Local stroke survivors laud ‘MOST’ program
Three stroke survivors from Rainy River District have learned about strategies to manage the daily challenges of living with a stroke after completing a program called “MOST” (Moving On after Stroke), which was offered via teleconference through St. Joseph’s Care Group in Thunder Bay.
“The first month it was hard to talk about your problems,” said Melvin Jourdain, noting since they were linked into connections in Kenora and Thunder Bay, they were discussing personal issues with strangers.
“So now I’m going to miss it.”
“I thought a lot about what’s happened to me . . . and now I know everybody had a problem,” remarked Clint Sisco.
“And I came here and met a couple of people who were in the same way.”
Sisco admitted he didn’t think the program was for him at first.
“I said I’ll go again next week, I’ll go again next week, and pretty soon I had gone through the whole thing,” he remarked.
“And I think I learned.”
Wilma Chapman, meanwhile, enjoyed the program, noting it “was all fun.”
The trio had been meeting weekly since September, participating in more than 20 sessions to tackle subjects such as self-management of health and how stroke affects the way your feel.
Other topics included goal-setting, relaxation, having fun and enjoying recreation, nutrition, pain and sleep, alternate therapies, and community resources—to name a few.
There even was a session where family and friends were invited to participate.
Each session ran for two hours, with the first hour being discussion and the second hour focusing on exercise.
“Recovery from stroke can be a long, uphill journey requiring determination, commitment, and a strong dose of courage,” said Marilyn Erwin, the stroke prevention clinic nurse.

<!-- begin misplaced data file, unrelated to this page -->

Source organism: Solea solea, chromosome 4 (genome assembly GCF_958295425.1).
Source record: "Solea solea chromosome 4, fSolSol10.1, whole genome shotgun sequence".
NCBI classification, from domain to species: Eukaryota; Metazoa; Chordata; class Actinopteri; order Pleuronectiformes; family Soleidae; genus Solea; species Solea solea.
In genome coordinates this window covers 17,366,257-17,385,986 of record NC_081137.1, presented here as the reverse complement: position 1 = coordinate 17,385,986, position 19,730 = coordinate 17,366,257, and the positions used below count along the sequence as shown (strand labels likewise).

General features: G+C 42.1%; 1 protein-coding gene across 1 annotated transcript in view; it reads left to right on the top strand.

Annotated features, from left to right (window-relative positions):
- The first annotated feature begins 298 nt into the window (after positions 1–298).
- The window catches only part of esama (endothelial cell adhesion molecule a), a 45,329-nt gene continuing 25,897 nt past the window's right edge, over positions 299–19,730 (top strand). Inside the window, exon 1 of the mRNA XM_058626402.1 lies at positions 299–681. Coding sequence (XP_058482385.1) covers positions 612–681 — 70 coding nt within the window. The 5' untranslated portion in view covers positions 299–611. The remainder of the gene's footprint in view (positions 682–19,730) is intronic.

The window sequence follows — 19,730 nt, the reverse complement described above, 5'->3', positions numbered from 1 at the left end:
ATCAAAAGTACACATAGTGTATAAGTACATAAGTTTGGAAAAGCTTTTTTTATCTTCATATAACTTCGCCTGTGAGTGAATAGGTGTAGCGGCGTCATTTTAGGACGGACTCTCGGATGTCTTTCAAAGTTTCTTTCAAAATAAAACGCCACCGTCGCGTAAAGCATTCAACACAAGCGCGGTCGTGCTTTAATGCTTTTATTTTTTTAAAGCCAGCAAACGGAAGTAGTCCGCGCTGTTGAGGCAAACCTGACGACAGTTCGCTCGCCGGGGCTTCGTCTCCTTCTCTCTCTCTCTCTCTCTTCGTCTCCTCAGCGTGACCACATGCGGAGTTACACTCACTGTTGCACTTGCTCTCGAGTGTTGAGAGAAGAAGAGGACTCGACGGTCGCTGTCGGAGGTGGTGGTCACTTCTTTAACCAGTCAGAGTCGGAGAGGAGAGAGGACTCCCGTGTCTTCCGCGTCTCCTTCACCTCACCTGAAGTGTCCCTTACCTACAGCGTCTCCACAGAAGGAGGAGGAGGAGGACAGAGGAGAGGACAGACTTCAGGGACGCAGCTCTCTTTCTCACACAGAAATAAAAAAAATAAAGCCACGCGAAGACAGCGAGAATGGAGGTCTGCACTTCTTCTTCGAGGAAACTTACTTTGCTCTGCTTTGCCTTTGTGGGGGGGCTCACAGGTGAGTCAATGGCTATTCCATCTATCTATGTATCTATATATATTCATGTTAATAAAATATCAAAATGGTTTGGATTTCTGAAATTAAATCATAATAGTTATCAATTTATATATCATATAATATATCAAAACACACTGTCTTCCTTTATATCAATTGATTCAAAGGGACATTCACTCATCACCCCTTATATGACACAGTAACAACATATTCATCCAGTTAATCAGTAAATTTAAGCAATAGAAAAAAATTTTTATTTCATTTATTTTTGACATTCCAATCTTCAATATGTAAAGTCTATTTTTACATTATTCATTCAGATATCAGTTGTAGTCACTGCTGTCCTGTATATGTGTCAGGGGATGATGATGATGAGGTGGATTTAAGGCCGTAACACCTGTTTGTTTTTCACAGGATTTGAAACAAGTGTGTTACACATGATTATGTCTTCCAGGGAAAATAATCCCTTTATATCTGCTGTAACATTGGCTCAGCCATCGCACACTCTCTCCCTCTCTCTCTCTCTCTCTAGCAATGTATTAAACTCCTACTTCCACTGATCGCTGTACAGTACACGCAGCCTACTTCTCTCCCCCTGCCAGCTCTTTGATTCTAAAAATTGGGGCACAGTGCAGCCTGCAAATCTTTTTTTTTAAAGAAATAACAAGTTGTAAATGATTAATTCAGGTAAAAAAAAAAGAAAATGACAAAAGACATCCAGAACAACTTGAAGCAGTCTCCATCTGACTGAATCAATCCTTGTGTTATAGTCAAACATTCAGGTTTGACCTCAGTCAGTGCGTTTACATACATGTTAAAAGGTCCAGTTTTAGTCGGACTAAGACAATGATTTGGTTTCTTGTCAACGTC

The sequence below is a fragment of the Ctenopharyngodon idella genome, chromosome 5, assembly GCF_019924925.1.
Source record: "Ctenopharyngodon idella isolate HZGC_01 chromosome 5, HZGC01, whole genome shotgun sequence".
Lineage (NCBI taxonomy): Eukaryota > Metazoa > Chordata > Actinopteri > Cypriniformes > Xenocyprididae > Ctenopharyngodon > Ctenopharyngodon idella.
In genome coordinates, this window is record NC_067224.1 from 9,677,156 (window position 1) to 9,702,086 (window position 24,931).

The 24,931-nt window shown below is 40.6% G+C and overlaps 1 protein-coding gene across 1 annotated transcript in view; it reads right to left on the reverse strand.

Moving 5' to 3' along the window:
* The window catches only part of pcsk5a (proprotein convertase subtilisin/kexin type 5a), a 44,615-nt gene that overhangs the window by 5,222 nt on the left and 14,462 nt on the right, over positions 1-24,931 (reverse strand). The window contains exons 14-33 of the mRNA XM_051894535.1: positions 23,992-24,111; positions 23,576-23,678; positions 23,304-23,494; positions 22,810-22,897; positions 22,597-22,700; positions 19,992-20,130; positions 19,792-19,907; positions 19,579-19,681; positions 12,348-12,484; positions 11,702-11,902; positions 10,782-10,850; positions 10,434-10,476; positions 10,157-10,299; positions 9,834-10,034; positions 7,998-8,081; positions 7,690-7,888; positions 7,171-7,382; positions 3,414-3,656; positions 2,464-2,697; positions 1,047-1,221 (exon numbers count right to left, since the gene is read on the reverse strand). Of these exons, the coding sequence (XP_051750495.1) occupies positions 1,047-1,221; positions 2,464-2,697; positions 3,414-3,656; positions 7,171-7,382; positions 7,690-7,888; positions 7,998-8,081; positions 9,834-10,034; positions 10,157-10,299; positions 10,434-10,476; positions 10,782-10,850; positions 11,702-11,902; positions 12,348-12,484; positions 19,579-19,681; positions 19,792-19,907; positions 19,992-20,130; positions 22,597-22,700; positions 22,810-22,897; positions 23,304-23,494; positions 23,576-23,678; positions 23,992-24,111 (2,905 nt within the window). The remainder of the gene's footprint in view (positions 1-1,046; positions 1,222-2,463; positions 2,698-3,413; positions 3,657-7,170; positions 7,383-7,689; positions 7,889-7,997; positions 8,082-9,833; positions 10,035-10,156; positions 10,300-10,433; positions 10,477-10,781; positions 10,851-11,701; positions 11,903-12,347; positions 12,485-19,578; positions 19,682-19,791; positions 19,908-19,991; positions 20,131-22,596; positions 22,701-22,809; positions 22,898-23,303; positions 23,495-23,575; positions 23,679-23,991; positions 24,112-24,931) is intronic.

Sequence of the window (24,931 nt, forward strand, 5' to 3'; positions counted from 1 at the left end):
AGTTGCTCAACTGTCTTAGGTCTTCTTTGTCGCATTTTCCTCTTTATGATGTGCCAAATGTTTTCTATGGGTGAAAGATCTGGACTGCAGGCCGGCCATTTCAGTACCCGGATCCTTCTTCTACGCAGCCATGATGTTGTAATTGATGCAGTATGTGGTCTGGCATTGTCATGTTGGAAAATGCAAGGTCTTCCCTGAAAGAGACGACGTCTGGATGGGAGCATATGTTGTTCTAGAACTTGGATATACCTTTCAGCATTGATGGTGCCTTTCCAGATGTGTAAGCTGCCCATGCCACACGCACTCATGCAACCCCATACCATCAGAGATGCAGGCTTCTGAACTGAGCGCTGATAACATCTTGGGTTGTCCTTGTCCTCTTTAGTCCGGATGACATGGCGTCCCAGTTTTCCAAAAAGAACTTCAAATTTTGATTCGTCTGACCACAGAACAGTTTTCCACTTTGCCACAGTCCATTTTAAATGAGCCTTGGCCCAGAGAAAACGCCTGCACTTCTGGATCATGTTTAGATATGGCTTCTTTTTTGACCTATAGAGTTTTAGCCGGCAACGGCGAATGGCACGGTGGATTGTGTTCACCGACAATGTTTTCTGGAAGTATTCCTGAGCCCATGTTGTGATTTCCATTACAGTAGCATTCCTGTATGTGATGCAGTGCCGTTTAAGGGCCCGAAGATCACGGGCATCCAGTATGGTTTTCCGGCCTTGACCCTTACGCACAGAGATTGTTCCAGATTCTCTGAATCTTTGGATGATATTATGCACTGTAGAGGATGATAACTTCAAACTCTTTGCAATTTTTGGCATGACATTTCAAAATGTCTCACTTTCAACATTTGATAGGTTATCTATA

“The latest graduates from the ‘MOST’ program held here in the Fort have exhibited all of these qualities to reach their graduation day,” she noted.
Jourdain said he learned a stroke affects different people in different ways.
“I was paralyzed all on one side,” he recalled. “I was lying like a rag—just useless.
“That’s what I thought I was.”
His recovery has included learning to walk and talk again.
All three said the “MOST” program was helpful.
“I would recommend it to others,” Chapman said, citing goal-setting as being helpful.
“We set our own goals,” she noted.
“She [the co-ordinator in Thunder Bay] wrote them down and then next week she’d ask if we completed that goal,” explained Jourdain.
“It inspired us to try our best.”
“We inspired each other,” echoed Chapman. “It was the group support.”
Despite the program wrapping up last Thursday, the local stroke survivors want to continue to meet—perhaps once a month.
“I’m so excited,” Erwin enthused. “I didn’t even suggest it—it came from them.”
She’s hoping it will be the start of a local support group for stroke survivors.
“The stroke prevention clinic encourages anyone who has had a stroke, even as long as 10 years ago, to contact them if interested in making use of this excellent program,” Erwin added.
She noted it also runs a shorter local program, with no exercise involvement, in the spring.
In order to participate in the “MOST” program, which runs once a year, the individual has to have completed therapy due to the physical component of it.
For more information, call 274-3261 ext. 4542.